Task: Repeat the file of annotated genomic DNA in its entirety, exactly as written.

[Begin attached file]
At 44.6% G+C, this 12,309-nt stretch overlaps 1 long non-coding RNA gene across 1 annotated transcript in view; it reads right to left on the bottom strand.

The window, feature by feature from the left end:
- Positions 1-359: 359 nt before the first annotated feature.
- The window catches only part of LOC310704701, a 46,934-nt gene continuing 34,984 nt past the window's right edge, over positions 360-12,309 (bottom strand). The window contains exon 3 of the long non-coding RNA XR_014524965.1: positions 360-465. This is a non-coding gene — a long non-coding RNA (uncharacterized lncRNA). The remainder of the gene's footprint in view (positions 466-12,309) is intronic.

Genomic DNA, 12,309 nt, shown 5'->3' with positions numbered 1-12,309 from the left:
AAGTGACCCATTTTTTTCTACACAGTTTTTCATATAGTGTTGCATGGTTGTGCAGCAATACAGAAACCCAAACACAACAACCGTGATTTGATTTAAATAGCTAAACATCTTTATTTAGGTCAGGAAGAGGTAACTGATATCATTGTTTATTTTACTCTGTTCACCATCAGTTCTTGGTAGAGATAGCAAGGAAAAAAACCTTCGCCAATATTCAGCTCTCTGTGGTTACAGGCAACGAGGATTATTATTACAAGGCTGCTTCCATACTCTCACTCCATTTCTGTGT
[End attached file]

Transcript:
At 44.6% G+C, this 12,309-nt stretch overlaps 1 long non-coding RNA gene across 1 annotated transcript in view; it reads right to left on the bottom strand.

The window, feature by feature from the left end:
- Positions 1-359: 359 nt before the first annotated feature.
- The window catches only part of LOC310704701, a 46,934-nt gene continuing 34,984 nt past the window's right edge, over positions 360-12,309 (bottom strand). The window contains exon 3 of the long non-coding RNA XR_014524965.1: positions 360-465. This is a non-coding gene — a long non-coding RNA (uncharacterized lncRNA). The remainder of the gene's footprint in view (positions 466-12,309) is intronic.

Genomic DNA, 12,309 nt, shown 5'->3' with positions numbered 1-12,309 from the left:
AAGTGACCCATTTTTTTCTACACAGTTTTTCATATAGTGTTGCATGGTTGTGCAGCAATACAGAAACCCAAACACAACAACCGTGATTTGATTTAAATAGCTAAACATCTTTATTTAGGTCAGGAAGAGGTAACTGATATCATTGTTTATTTTACTCTGTTCACCATCAGTTCTTGGTAGAGATAGCAAGGAAAAAAACCTTCGCCAATATTCAGCTCTCTGTGGTTACAGGCAACGAGGATTATTATTACAAGGCTGCTTCCATACTCTCACTCCATTTCTGTGT